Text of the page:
When jazz saxophonist Michael Brecker succumbed to leukemia Saturday, the plaudits all but immediately started appearing in the press. Pieces appeared hailing the man's prodigious gifts, noting his carrying on of the groundbreaking work of John Coltrane and Wayne Shorter, and touting his remarkable discography of recordings, measuring some 900 by the time of his death. At 57, Brecker was taken too soon. He was a masterful, eloquent jazz musician.
The mourning of Brecker's passing transcends the jazz world, however. In fact, many fans of popular music may have been hearing Brecker for years, without even knowing it. Brecker's influence on the pop music of the past four decades is vast. He brought deep harmonic intelligence to a form of music not normally regaled for the depth of its musical information. In the process, he introduced jazz phrasing, chromatics, swing, the eloquence of tone and the virtues of improvisation to audiences largely unaccustomed to such. Did Brecker turn rock and pop fans on to jazz? Surely he did - at least a few. But even if hearing Brecker on a rock album didn't turn a listener into a rabid be-bop fan, even if the listener never even knew it was Brecker they were hearing, there remained something subversive about Brecker's "sneaking" jazz language into a pop discussion.
Recall that Joni Mitchell was a revered "folk icon" in the mid-'70s, when she suddenly appeared fronting a jazz band with elements of folk, pop, rock and a pre-"dirty word" version of what is now called "fusion." This was the end of the '70s, and Mitchell had gathered some hot young guns, jazz legends in the making. Brecker, guitarist Pat Metheny, pianist Lyle Mays, bassist Jaco Pastorious, drummer Don Alias - this was a dream band, one quite adept at interpreting and augmenting Mitchell's then-recent forays into jazz-folk terrain, as exemplified by her brilliant "Mingus" album. Brecker simply killed on this tour, bringing added sophistication and taste to Mitchell's already hip compositions, and doubtless, baffling the members of her fan base who remained hardcore folkies, even after Mitchell had so clearly moved on from strict folk.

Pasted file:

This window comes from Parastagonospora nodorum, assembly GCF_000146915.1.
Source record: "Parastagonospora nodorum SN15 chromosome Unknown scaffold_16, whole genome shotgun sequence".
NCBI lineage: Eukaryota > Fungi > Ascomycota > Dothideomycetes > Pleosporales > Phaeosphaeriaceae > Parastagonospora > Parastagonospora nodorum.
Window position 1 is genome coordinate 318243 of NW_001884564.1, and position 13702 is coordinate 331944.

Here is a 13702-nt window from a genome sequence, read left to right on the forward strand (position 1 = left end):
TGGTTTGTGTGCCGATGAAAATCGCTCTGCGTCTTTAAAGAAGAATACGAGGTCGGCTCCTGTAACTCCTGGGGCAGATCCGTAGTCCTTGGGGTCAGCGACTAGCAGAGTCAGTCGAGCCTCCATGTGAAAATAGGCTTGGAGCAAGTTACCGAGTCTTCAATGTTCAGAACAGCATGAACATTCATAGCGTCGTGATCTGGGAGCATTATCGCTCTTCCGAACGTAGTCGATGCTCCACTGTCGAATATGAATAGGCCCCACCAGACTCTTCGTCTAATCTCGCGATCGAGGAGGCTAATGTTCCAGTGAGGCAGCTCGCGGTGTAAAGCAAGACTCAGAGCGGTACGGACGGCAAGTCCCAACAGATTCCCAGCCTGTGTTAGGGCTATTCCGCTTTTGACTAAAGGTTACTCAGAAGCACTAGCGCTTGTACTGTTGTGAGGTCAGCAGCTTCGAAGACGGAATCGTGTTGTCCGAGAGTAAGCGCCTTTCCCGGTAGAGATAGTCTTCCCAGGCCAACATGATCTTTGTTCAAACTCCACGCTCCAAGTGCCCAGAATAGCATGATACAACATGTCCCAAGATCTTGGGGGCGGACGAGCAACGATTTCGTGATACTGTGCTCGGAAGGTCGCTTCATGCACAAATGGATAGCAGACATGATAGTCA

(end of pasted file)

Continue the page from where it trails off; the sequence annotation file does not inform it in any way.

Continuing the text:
All of this was captured on the live document "Shadows and Light," now available as both a remastered CD and concert DVD. Nearly 30 years on, this stuff still sounds like music from some pleasantly imagined future, one where rock isn't for dummies and jazz isn't for snooty guys who smoke pipes and have patches on the elbows of their corduroy jackets. It's all brave, adventurous, often even radical music played with a fiery attitude that is shared by the best jazz and rock music.
Brecker's finest moments on record certainly come during his pure jazz recordings, and much will be written about those sessions and concerts in the coming weeks, as Brecker's death is lamented. (For my money, his playing on Metheny's "8 0/8 1" is one of his finest hours.) His efforts outside the strict confines of jazz will probably receive less attention. Conventional wisdom suggests that jazz musicians are slumming it when they play with rock and pop types, that indeed, they do it only for the money, stooping down to mix with the riff-raff in order to grab some quick cash with which to fund more artistic projects. This has certainly been the case with some players. But Brecker was an R&B and rock musician in his teens, long before he fully aligned himself with jazz. He never seemed to be faking it when he stepped outside of the cloistered jazz world.
Here are a few of Brecker's finest "non-jazz" moments.
*"Same Old Song & Dance" and "Pandora's Box," from Aerosmith's "Get Your Wings" album. Some fine, funky, throaty playing.
*"True Confessions," from Blue Oyster Cult's "Agents of Fortune" album. Brother Randy Brecker joined him, spitting out some sassy R&B lines.
*"Further to Fly," from Paul Simon's "The Rhythm of the Saints" album. This is simply sublime, a blending of African music, pop and jazz harmony, as Brecker offers transcendent phrases on an electric wind instrument.
Brecker was a jazz musician, first and foremost. But his work in popular music went a long way toward expanding the form's accepted language. He'll be missed by anyone who cares deeply for the music of the last 40 years.